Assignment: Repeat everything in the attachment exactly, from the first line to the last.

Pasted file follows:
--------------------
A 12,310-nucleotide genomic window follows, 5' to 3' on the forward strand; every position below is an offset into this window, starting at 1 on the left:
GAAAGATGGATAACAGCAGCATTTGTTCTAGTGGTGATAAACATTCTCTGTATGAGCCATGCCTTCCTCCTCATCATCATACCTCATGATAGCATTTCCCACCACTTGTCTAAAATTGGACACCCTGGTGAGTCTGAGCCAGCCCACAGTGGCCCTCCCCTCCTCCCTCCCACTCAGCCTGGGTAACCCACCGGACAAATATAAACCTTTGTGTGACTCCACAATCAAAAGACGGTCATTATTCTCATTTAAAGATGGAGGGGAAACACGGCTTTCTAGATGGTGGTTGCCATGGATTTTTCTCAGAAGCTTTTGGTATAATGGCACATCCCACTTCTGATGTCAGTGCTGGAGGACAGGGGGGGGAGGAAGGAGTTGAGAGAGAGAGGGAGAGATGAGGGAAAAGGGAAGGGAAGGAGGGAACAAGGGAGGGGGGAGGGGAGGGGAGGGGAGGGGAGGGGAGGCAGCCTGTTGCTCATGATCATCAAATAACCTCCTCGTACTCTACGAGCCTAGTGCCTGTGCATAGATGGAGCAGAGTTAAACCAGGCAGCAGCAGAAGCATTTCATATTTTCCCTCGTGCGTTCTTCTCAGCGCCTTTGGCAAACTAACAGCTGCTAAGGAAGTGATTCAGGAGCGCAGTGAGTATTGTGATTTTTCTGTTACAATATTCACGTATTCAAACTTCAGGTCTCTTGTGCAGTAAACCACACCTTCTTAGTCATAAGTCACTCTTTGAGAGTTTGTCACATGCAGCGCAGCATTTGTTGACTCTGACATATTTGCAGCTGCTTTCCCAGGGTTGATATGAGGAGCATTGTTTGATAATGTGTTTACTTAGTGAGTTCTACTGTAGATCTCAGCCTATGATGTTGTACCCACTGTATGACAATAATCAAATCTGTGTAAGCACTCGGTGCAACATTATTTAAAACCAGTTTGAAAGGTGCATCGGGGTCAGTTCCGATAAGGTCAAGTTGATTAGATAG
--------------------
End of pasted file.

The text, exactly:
A 12,310-nucleotide genomic window follows, 5' to 3' on the forward strand; every position below is an offset into this window, starting at 1 on the left:
GAAAGATGGATAACAGCAGCATTTGTTCTAGTGGTGATAAACATTCTCTGTATGAGCCATGCCTTCCTCCTCATCATCATACCTCATGATAGCATTTCCCACCACTTGTCTAAAATTGGACACCCTGGTGAGTCTGAGCCAGCCCACAGTGGCCCTCCCCTCCTCCCTCCCACTCAGCCTGGGTAACCCACCGGACAAATATAAACCTTTGTGTGACTCCACAATCAAAAGACGGTCATTATTCTCATTTAAAGATGGAGGGGAAACACGGCTTTCTAGATGGTGGTTGCCATGGATTTTTCTCAGAAGCTTTTGGTATAATGGCACATCCCACTTCTGATGTCAGTGCTGGAGGACAGGGGGGGGAGGAAGGAGTTGAGAGAGAGAGGGAGAGATGAGGGAAAAGGGAAGGGAAGGAGGGAACAAGGGAGGGGGGAGGGGAGGGGAGGGGAGGGGAGGGGAGGCAGCCTGTTGCTCATGATCATCAAATAACCTCCTCGTACTCTACGAGCCTAGTGCCTGTGCATAGATGGAGCAGAGTTAAACCAGGCAGCAGCAGAAGCATTTCATATTTTCCCTCGTGCGTTCTTCTCAGCGCCTTTGGCAAACTAACAGCTGCTAAGGAAGTGATTCAGGAGCGCAGTGAGTATTGTGATTTTTCTGTTACAATATTCACGTATTCAAACTTCAGGTCTCTTGTGCAGTAAACCACACCTTCTTAGTCATAAGTCACTCTTTGAGAGTTTGTCACATGCAGCGCAGCATTTGTTGACTCTGACATATTTGCAGCTGCTTTCCCAGGGTTGATATGAGGAGCATTGTTTGATAATGTGTTTACTTAGTGAGTTCTACTGTAGATCTCAGCCTATGATGTTGTACCCACTGTATGACAATAATCAAATCTGTGTAAGCACTCGGTGCAACATTATTTAAAACCAGTTTGAAAGGTGCATCGGGGTCAGTTCCGATAAGGTCAAGTTGATTAGATAG